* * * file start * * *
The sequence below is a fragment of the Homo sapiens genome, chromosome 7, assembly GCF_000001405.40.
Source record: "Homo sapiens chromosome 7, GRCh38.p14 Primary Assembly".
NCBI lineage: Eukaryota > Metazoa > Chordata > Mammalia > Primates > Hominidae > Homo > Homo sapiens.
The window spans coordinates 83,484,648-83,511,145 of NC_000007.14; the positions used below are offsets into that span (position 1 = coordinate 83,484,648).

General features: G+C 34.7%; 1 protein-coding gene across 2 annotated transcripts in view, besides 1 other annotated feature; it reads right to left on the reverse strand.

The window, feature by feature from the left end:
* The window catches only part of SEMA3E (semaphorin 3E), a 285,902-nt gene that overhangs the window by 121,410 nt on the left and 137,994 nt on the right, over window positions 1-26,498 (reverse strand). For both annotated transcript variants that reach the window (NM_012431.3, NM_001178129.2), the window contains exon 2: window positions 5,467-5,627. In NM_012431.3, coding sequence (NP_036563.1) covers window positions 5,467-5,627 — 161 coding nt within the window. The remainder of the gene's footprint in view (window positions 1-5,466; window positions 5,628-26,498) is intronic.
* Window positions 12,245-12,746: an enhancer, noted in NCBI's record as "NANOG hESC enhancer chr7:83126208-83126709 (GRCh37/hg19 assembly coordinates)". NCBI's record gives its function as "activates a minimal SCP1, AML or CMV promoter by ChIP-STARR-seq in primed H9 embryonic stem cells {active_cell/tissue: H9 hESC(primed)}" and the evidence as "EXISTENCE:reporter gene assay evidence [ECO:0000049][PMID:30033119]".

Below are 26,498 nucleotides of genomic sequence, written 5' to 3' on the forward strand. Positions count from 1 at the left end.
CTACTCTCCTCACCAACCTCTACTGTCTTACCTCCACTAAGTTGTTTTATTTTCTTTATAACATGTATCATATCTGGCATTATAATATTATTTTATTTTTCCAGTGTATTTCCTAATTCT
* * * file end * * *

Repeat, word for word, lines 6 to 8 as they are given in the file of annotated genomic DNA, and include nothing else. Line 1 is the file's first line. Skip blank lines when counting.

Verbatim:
The window, feature by feature from the left end:
* The window catches only part of SEMA3E (semaphorin 3E), a 285,902-nt gene that overhangs the window by 121,410 nt on the left and 137,994 nt on the right, over window positions 1-26,498 (reverse strand). For both annotated transcript variants that reach the window (NM_012431.3, NM_001178129.2), the window contains exon 2: window positions 5,467-5,627. In NM_012431.3, coding sequence (NP_036563.1) covers window positions 5,467-5,627 — 161 coding nt within the window. The remainder of the gene's footprint in view (window positions 1-5,466; window positions 5,628-26,498) is intronic.
* Window positions 12,245-12,746: an enhancer, noted in NCBI's record as "NANOG hESC enhancer chr7:83126208-83126709 (GRCh37/hg19 assembly coordinates)". NCBI's record gives its function as "activates a minimal SCP1, AML or CMV promoter by ChIP-STARR-seq in primed H9 embryonic stem cells {active_cell/tissue: H9 hESC(primed)}" and the evidence as "EXISTENCE:reporter gene assay evidence [ECO:0000049][PMID:30033119]".